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WannaCry Hits Honda

Honda found WannaCry on systems and had to shut down an assembly facility in Japan to respond.

Hey, everyone, remember WannaCry? Nasty infection mechanism from the WikiLeaks Vault7 stash, hit the UK's National Health Service hard, shut down parts of Spain's telephone system... that one. Yeah, you remember. And now, so does Honda.

Reuters reported that Honda shut down its Sayama plant, located in Japan, north-west of Tokyo, on June 19 to do discovery and mitigation after WannaCry was found on computers within the facility. According to a story in Forbes, the malware was found in older production line computers, and the shutdown caused a disruption of around 1,000 units of production, which would have included Honda Accord, Odyssey and StepWagon vehicles.

(Source: Courtesy of Google Maps)

(Source: Courtesy of Google Maps)

In an email statement about the attack, Luda Lazar, security research engineer at Imperva wrote:

"WannaCry was a massive attack that infected tens of thousands computers around the globe, and it is not surprising that large companies like Honda are being affected by it. This is yet another example of how ransomware threatens organizations. Despite having backups and recovery procedures in place, the impact is mainly the downtime, lost productivity and disruption to the normal course of business, which have the potential to cause extensive damage."

When the first wave of WannaCry infections hit, it was widely noted that the malware delivery mechanism took advantage of a vulnerability in a Microsoft service -- a vulnerability that Microsoft had patched weeks before the infections were delivered. Many of the systems hit by the worm were, like the production line computers in Sayama, deployed in production or embedded applications, or used to run legacy enterprise applications, none of which deployments lend themselves to ready updates without the likelihood of breaking critical systems.

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Paul Norris, a senior systems engineer at Tripwire, wrote in an email message:

"A month has gone by since the WannaCry attack caused global panic and disruption. Yet, despite all the help guides, blogs and news, companies are still being affected. The fix and information is out there, so they need to take action now to better protect themselves. Effective measures in defeating these sorts of attacks include implementing an effective email filtering solution that is capable of scanning content on emails, hazardous attachments and general content for untrusted URL’s. Another option would be to better educate the workforce on how to recognize a suspicious email from unknown senders, knowing not to click an untrusted URL, as well as not opening an unexpected attachment. Taking these small steps could make all the difference in securing a system and avoiding a disastrous attack."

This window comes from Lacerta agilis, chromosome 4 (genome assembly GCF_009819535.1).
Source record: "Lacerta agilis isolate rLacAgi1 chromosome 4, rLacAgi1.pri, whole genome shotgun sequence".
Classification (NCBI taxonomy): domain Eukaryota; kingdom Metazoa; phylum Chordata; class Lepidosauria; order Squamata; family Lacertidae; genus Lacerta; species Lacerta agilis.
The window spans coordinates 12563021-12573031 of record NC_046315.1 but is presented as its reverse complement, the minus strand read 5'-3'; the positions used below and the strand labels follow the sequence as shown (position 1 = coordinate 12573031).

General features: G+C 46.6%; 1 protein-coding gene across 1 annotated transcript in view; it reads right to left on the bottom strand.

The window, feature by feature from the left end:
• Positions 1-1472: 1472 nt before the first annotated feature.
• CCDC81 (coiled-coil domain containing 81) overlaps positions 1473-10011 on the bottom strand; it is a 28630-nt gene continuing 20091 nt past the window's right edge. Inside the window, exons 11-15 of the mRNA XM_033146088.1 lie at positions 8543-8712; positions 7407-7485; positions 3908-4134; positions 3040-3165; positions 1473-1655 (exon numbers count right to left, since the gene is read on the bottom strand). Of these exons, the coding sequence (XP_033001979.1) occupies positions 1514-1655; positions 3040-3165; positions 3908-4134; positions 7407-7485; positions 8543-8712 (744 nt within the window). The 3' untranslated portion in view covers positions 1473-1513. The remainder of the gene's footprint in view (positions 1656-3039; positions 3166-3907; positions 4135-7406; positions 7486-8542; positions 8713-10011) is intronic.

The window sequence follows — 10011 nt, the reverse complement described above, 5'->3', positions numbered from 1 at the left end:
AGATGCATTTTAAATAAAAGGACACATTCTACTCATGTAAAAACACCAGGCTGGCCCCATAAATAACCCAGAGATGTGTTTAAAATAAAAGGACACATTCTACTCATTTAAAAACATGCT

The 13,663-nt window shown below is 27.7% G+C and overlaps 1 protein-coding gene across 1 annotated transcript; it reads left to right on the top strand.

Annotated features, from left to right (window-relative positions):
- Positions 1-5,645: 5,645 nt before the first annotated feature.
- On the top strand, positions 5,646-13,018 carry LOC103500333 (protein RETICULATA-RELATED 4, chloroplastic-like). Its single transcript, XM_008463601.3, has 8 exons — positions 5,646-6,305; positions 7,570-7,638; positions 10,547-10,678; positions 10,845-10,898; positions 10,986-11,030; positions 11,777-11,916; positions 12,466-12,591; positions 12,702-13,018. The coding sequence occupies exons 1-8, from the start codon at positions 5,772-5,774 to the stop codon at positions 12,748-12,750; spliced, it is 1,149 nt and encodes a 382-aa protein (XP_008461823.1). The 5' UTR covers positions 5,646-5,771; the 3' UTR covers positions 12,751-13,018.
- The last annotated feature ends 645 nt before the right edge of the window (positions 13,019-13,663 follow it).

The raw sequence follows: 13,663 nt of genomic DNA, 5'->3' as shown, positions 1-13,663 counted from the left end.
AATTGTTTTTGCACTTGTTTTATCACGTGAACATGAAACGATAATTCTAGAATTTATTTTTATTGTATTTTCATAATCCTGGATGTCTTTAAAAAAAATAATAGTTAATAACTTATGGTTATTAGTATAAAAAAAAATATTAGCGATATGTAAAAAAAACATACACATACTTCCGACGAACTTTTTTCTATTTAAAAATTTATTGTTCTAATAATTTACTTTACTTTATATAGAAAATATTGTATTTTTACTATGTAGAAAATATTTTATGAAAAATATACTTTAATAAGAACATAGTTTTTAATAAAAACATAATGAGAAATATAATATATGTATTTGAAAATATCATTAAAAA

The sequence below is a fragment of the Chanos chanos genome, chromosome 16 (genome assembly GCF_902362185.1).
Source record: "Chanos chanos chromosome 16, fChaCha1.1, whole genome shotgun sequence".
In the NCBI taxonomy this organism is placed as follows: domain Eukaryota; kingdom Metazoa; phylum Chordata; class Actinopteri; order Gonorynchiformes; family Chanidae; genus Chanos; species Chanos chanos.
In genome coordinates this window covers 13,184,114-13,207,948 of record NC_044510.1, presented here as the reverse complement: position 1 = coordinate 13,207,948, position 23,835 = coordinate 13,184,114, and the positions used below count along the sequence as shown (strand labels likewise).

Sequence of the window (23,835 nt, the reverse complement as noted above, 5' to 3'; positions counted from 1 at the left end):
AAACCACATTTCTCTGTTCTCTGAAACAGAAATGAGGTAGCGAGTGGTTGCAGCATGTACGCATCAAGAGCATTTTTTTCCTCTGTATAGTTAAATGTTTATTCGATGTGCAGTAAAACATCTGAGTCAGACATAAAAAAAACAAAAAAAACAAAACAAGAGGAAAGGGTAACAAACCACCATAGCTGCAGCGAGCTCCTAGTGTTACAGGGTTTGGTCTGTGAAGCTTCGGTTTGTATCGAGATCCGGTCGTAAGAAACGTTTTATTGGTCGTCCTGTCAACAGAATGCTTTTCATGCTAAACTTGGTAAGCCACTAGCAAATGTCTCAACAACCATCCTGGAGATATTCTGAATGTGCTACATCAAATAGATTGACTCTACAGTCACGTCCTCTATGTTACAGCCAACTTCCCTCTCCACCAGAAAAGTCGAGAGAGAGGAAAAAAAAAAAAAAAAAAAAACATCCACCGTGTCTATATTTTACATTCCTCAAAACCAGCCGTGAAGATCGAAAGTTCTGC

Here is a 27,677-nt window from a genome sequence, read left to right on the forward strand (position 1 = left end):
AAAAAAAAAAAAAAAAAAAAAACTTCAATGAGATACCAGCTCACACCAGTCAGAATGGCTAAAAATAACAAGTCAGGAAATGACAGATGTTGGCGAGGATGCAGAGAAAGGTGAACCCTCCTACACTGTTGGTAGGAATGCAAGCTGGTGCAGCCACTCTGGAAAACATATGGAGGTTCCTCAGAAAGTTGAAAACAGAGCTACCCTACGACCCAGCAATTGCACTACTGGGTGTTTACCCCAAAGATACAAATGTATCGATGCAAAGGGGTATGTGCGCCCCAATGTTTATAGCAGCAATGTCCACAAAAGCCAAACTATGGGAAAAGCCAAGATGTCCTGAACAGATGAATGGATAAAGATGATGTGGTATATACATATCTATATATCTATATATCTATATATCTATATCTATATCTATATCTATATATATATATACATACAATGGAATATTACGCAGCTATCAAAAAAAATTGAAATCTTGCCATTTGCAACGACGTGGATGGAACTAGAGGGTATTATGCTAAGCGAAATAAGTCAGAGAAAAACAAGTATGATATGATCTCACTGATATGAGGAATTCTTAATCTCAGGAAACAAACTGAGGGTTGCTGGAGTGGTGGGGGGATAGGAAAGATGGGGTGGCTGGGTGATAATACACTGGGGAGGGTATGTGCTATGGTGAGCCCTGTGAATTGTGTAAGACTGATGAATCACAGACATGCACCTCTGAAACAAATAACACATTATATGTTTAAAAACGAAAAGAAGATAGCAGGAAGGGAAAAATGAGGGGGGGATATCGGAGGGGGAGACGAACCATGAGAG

Because both WannaCry and systems that cannot (or will not) be patched are still "in the wild," it seems unlikely that this will be the last report of an organization shutting down part of its operation because of the malware. The advice from earlier in the attack still matters -- patch, filter, train and educate. And, oh yes, make sure that offline backup regimens are up to date and followed meticulously. Really.

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— Curtis Franklin is the editor of SecurityNow.com. Follow him on Twitter @kg4gwa.

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Security Now

About the Author(s)

Curtis Franklin, Principal Analyst, Omdia

Curtis Franklin Jr. is Principal Analyst at Omdia, focusing on enterprise security management. Previously, he was senior editor of Dark Reading, editor of Light Reading's Security Now, and executive editor, technology, at InformationWeek, where he was also executive producer of InformationWeek's online radio and podcast episodes

Curtis has been writing about technologies and products in computing and networking since the early 1980s. He has been on staff and contributed to technology-industry publications including BYTE, ComputerWorld, CEO, Enterprise Efficiency, ChannelWeb, Network Computing, InfoWorld, PCWorld, Dark Reading, and ITWorld.com on subjects ranging from mobile enterprise computing to enterprise security and wireless networking.

Curtis is the author of thousands of articles, the co-author of five books, and has been a frequent speaker at computer and networking industry conferences across North America and Europe. His most recent books, Cloud Computing: Technologies and Strategies of the Ubiquitous Data Center, and Securing the Cloud: Security Strategies for the Ubiquitous Data Center, with co-author Brian Chee, are published by Taylor and Francis.

When he's not writing, Curtis is a painter, photographer, cook, and multi-instrumentalist musician. He is active in running, amateur radio (KG4GWA), the MakerFX maker space in Orlando, FL, and is a certified Florida Master Naturalist.

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